The Speed Traders: An Insiders Look at the New High-Frequency Phenomenon That is Transforming the Investing World
Written by Edger Perez
Published by McGraw-Hill, 2011
$28, 256 pages
An insider’s look is right. Perez does a fine job of laying out the argument FOR high frequency trading, but not so much the against part. He first attempts to define “high-frequency” trading and immediately runs into issues. The various definitions of high-frequency trading given by the interviewees, supports the deep level of misconception the public has. If those in the know can’t even come up with a solid definition then how is the general public going to grasp the pros and cons.
Reading the book, I thought a glossary of terms would have been incredibly helpful. Flash trades, dark pools, SMX, SQL, ETN, microstructure, temporal arbitrage, etc. Even a broker with years of experience needed frequent trips to Google to grasp the contextual meanings of various terms.
The fact that active players in this high-speed shuffle have different ideas of what constitutes high-frequency trading is logical when a new strategy evolves out of breathtakingly fast technological changes. High-frequency trading developers and entrepreneurs have chosen to remain, from inception through the recent flurry of regulation, litigation and bad press, in the shadows as any extremely profitable format of trading logically would.
Many rumors and preconceived ideas have sprung up among the general public as well as the animosity of more traditional investors. As a natural result a continuation of secrecy remains, as you would expect in any number of highly successfully systems.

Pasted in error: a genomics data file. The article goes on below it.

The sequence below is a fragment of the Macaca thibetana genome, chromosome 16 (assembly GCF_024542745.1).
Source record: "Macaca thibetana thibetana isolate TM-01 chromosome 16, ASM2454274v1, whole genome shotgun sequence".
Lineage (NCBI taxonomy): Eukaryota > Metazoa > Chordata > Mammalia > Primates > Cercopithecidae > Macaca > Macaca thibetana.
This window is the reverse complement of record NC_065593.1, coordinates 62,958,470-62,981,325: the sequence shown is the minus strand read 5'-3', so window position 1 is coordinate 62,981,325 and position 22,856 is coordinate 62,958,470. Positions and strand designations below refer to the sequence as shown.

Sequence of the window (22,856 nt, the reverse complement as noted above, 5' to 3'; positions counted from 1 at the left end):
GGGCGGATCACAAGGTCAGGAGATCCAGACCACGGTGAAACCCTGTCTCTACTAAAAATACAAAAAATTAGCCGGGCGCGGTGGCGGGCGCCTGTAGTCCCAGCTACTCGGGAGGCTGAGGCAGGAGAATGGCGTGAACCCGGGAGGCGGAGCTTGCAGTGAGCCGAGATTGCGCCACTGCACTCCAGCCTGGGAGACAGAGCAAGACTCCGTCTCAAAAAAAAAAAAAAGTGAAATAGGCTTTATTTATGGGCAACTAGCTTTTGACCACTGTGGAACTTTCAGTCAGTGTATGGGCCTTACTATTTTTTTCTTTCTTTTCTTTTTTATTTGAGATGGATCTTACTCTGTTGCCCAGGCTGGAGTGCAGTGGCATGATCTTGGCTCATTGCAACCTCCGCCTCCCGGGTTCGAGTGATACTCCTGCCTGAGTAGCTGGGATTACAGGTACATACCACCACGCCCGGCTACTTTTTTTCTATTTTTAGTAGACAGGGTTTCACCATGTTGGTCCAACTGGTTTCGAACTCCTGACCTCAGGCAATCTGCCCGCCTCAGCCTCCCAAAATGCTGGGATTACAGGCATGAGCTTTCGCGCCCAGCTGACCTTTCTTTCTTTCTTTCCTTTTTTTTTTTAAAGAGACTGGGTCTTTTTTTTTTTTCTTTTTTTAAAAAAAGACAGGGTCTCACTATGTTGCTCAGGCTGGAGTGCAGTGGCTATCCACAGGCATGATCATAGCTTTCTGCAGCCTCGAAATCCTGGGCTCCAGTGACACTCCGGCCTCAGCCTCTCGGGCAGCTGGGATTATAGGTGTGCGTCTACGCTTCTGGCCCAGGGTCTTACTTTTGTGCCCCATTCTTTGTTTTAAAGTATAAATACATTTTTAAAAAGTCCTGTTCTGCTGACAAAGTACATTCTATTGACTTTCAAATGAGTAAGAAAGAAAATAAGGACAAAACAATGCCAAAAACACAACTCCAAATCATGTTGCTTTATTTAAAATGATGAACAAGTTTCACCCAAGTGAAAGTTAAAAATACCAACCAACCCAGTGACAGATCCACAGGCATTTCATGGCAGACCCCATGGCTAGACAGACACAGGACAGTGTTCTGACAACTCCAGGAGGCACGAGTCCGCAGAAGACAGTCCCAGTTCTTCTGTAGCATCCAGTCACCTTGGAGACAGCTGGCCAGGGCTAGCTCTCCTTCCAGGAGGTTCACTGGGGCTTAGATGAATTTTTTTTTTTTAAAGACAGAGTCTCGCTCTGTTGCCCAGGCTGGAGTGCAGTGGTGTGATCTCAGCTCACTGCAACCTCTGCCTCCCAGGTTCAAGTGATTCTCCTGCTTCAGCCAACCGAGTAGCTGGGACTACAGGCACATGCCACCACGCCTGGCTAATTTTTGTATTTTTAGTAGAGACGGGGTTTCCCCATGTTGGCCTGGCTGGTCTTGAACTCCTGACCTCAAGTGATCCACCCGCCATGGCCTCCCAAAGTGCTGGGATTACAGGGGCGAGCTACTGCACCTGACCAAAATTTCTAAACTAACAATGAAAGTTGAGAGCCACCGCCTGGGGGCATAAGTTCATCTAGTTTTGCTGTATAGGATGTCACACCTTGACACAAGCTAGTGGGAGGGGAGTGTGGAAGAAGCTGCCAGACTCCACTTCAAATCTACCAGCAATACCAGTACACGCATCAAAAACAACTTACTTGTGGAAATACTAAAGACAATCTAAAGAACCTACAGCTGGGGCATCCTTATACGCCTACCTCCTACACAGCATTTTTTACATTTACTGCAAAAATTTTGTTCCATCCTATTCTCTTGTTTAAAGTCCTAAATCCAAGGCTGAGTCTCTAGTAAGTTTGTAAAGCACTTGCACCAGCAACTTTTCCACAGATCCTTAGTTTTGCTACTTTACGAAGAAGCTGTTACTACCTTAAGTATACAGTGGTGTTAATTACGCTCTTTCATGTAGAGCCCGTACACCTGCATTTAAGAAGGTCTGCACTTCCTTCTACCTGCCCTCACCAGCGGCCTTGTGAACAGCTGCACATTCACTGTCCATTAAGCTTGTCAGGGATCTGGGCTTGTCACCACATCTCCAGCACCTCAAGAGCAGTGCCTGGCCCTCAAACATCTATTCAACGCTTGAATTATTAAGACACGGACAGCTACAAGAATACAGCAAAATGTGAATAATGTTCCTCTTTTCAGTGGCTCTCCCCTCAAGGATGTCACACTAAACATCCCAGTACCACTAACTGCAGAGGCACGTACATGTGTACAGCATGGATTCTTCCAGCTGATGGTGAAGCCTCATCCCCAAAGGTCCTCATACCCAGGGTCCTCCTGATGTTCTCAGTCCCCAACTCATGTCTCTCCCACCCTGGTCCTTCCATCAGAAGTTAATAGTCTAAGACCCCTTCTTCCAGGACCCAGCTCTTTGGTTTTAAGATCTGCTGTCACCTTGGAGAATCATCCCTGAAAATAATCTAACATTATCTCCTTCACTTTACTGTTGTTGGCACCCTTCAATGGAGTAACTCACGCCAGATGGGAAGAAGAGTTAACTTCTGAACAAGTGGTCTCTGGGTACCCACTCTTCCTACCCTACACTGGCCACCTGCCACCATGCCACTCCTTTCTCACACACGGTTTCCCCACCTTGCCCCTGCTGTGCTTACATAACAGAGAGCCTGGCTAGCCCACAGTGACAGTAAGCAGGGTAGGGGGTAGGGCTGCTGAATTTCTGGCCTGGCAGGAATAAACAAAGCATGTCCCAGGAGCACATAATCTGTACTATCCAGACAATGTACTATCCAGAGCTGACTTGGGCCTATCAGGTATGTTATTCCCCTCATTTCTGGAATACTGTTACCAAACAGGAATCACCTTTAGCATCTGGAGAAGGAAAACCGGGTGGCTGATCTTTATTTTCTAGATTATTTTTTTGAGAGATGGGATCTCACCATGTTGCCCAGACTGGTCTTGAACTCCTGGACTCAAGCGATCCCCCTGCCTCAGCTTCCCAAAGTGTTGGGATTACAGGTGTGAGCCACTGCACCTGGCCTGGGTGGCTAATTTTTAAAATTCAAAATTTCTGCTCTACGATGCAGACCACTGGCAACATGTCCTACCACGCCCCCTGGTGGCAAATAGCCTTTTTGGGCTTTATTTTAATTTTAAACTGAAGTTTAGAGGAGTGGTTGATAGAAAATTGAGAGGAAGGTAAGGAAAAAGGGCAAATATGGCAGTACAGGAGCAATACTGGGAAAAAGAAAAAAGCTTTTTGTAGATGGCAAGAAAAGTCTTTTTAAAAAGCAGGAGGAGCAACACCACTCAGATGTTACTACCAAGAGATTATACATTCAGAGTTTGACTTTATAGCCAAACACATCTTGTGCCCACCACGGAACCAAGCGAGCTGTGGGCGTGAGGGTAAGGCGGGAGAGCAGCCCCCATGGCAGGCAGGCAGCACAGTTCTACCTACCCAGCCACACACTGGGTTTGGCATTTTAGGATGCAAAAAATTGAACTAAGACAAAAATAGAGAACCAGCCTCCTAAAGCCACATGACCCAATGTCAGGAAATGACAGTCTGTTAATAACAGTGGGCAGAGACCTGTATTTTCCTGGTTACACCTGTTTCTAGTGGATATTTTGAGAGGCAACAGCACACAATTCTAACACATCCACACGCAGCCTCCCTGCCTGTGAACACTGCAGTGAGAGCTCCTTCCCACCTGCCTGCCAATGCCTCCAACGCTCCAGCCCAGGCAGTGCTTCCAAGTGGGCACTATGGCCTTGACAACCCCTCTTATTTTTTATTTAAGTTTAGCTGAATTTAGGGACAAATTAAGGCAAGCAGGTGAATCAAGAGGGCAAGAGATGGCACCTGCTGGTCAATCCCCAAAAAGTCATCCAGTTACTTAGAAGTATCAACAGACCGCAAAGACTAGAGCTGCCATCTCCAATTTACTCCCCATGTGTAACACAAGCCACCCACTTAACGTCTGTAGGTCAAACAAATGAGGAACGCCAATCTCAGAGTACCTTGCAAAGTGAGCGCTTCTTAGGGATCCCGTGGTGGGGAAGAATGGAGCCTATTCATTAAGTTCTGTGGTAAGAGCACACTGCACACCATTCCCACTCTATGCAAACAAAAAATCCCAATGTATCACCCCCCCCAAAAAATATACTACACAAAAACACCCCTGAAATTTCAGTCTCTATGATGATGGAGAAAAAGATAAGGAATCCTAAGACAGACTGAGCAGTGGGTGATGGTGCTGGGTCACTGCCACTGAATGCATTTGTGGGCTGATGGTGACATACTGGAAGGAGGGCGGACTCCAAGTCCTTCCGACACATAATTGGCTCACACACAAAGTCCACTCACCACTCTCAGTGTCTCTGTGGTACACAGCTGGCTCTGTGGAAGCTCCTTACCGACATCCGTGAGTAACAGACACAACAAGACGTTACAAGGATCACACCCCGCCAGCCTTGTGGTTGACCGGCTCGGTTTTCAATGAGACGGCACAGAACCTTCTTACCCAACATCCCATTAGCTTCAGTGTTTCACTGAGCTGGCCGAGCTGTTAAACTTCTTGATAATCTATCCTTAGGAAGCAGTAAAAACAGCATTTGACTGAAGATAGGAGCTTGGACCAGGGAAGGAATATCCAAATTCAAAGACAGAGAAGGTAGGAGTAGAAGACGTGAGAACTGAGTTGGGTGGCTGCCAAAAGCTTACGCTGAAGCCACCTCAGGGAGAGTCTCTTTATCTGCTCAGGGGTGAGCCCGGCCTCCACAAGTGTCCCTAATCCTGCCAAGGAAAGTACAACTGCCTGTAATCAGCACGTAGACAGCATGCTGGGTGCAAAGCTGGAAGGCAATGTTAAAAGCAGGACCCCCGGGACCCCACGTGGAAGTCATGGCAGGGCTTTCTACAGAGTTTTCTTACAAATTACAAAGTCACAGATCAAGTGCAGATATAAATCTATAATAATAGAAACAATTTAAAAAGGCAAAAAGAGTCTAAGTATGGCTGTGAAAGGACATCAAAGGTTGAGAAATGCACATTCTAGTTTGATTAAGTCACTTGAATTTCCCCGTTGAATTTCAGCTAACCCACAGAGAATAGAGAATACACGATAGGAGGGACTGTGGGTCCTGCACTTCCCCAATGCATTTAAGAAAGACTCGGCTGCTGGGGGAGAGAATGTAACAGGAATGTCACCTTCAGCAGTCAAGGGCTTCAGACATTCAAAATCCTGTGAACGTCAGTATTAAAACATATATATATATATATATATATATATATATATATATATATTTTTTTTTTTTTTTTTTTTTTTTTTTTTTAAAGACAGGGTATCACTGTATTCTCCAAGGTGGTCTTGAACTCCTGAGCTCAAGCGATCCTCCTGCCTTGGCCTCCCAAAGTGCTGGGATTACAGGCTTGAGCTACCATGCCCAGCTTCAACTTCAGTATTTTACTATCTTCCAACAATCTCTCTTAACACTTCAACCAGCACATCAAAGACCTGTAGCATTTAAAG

When a successful money making machine enters the picture, the expansion from the few to the many will occur naturally. The book is very clear on the evolutionary line. Perez has cornered a few of the success stories and had the luck/gumption to interrogate (er, interview) the few who would sit for it. It’s seems to be a cross technique he follows, while not exactly exposing the traders, and not exactly a promotional piece. I am sure their publicist, if they have one, couldn’t have been happier.
The book is interspersed with chapters that lay out in historical timeliness the technological advancements as well as the regulatory and litigation in a way that could leave a reader in a monotonous daze.
That being said, it remains an enlightening read. Case in point, the May 6, 2010 “flash crash” description was a strong argument to pay attention. I was able to gain insight into the shadow world of microsecond to millisecond trading that evolved as systems got better and programmers got smarter.
A brief snug history of the emergence of electronic trading from its inception in 1969 to the mergers of the giant exchanges and the transformation from member owned clubs to giant public run companies. Having witnessed firsthand the trading floors of the Chicago exchanges as they were bled dry of the human element, I may have gone into this exercise with a chip on my shoulder. The author of this book does not seem to acknowledge that side of the game nor the fact that pit-trading local scalpers were the first high-speed traders, though lumbering dinosaur by today standards, being replaced by algorithmic flashes of light, may or may not prove advantageous to the world. The sheer volume of worldwide information obtained and analyzed in mere milliseconds and then acted upon by implementing multi-level algorithmic trading strategies astounds and amazes me as I am sure it will you.
John Siewers III has been a commodity broker for more than 20 years with 15 years experience on the Chicago trading floors.